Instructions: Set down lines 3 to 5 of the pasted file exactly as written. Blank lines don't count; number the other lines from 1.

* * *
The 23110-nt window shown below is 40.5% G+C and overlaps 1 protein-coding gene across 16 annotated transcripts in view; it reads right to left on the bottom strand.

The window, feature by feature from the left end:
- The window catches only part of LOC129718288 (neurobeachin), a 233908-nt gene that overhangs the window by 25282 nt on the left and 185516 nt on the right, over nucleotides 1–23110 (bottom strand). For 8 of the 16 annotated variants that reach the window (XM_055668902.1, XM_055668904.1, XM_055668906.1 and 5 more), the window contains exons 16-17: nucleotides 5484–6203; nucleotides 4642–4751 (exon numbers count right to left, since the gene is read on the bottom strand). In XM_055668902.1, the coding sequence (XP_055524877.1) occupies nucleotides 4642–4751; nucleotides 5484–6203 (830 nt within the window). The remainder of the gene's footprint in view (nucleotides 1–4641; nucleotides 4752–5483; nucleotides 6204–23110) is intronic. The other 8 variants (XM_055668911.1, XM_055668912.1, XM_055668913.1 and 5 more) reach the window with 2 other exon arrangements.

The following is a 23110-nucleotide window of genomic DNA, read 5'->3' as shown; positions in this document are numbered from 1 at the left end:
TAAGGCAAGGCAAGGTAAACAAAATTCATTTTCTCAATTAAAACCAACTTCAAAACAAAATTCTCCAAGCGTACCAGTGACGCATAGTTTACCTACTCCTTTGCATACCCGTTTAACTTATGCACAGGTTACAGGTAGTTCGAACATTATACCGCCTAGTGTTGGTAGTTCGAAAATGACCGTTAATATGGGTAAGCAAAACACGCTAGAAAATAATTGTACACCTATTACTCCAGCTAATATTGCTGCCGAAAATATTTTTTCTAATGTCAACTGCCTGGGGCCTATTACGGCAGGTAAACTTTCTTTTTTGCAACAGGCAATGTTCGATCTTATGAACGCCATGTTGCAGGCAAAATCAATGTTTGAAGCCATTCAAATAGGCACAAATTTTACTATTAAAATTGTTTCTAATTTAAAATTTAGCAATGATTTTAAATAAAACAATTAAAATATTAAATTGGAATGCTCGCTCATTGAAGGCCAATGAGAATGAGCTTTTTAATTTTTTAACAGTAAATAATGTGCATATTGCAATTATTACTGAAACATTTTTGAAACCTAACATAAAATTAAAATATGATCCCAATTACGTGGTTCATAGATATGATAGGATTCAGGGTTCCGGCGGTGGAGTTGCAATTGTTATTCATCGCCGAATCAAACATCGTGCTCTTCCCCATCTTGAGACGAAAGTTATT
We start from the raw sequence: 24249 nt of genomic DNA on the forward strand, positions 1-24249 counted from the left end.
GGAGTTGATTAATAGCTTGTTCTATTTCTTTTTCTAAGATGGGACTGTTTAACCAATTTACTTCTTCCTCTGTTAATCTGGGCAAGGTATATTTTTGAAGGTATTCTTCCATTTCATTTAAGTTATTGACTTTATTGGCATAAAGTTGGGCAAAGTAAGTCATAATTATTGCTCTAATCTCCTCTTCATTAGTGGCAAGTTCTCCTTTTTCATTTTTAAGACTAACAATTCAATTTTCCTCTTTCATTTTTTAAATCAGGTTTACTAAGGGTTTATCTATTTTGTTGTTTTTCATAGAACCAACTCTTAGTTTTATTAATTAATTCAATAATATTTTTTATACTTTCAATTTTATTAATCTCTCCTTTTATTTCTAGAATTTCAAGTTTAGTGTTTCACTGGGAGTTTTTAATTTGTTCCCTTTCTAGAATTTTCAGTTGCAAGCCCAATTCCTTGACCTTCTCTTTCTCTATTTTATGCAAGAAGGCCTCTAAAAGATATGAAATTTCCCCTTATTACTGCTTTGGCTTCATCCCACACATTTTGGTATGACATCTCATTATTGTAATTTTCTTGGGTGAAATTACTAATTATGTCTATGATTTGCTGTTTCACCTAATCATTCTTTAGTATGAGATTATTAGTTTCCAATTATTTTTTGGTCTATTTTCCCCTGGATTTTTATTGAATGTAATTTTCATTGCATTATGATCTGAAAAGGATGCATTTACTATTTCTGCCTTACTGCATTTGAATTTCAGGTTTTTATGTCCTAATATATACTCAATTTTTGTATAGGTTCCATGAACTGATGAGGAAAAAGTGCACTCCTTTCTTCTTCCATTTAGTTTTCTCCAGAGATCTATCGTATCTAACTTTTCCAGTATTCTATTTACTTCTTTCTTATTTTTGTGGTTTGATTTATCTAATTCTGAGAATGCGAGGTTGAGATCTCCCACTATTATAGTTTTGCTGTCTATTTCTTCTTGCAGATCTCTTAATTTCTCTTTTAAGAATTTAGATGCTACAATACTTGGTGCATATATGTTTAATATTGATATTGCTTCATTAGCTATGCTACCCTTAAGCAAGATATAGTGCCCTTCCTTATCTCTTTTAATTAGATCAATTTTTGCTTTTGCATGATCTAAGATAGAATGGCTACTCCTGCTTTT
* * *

- The window catches only part of LOC129718288 (neurobeachin), a 233908-nt gene that overhangs the window by 25282 nt on the left and 185516 nt on the right, over nucleotides 1–23110 (bottom strand). For 8 of the 16 annotated variants that reach the window (XM_055668902.1, XM_055668904.1, XM_055668906.1 and 5 more), the window contains exons 16-17: nucleotides 5484–6203; nucleotides 4642–4751 (exon numbers count right to left, since the gene is read on the bottom strand). In XM_055668902.1, the coding sequence (XP_055524877.1) occupies nucleotides 4642–4751; nucleotides 5484–6203 (830 nt within the window). The remainder of the gene's footprint in view (nucleotides 1–4641; nucleotides 4752–5483; nucleotides 6204–23110) is intronic. The other 8 variants (XM_055668911.1, XM_055668912.1, XM_055668913.1 and 5 more) reach the window with 2 other exon arrangements.

The following is a 23110-nucleotide window of genomic DNA, read 5'->3' as shown; positions in this document are numbered from 1 at the left end:
TAAGGCAAGGCAAGGTAAACAAAATTCATTTTCTCAATTAAAACCAACTTCAAAACAAAATTCTCCAAGCGTACCAGTGACGCATAGTTTACCTACTCCTTTGCATACCCGTTTAACTTATGCACAGGTTACAGGTAGTTCGAACATTATACCGCCTAGTGTTGGTAGTTCGAAAATGACCGTTAATATGGGTAAGCAAAACACGCTAGAAAATAATTGTACACCTATTACTCCAGCTAATATTGCTGCCGAAAATATTTTTTCTAATGTCAACTGCCTGGGGCCTATTACGGCAGGTAAACTTTCTTTTTTGCAACAGGCAATGTTCGATCTTATGAACGCCATGTTGCAGGCAAAATCAATGTTTGAAGCCATTCAAATAGGCACAAATTTTACTATTAAAATTGTTTCTAATTTAAAATTTAGCAATGATTTTAAATAAAACAATTAAAATATTAAATTGGAATGCTCGCTCATTGAAGGCCAATGAGAATGAGCTTTTTAATTTTTTAACAGTAAATAATGTGCATATTGCAATTATTACTGAAACATTTTTGAAACCTAACATAAAATTAAAATATGATCCCAATTACGTGGTTCATAGATATGATAGGATTCAGGGTTCCGGCGGTGGAGTTGCAATTGTTATTCATCGCCGAATCAAACATCGTGCTCTTCCCCATCTTGAGACGAAAGTTATT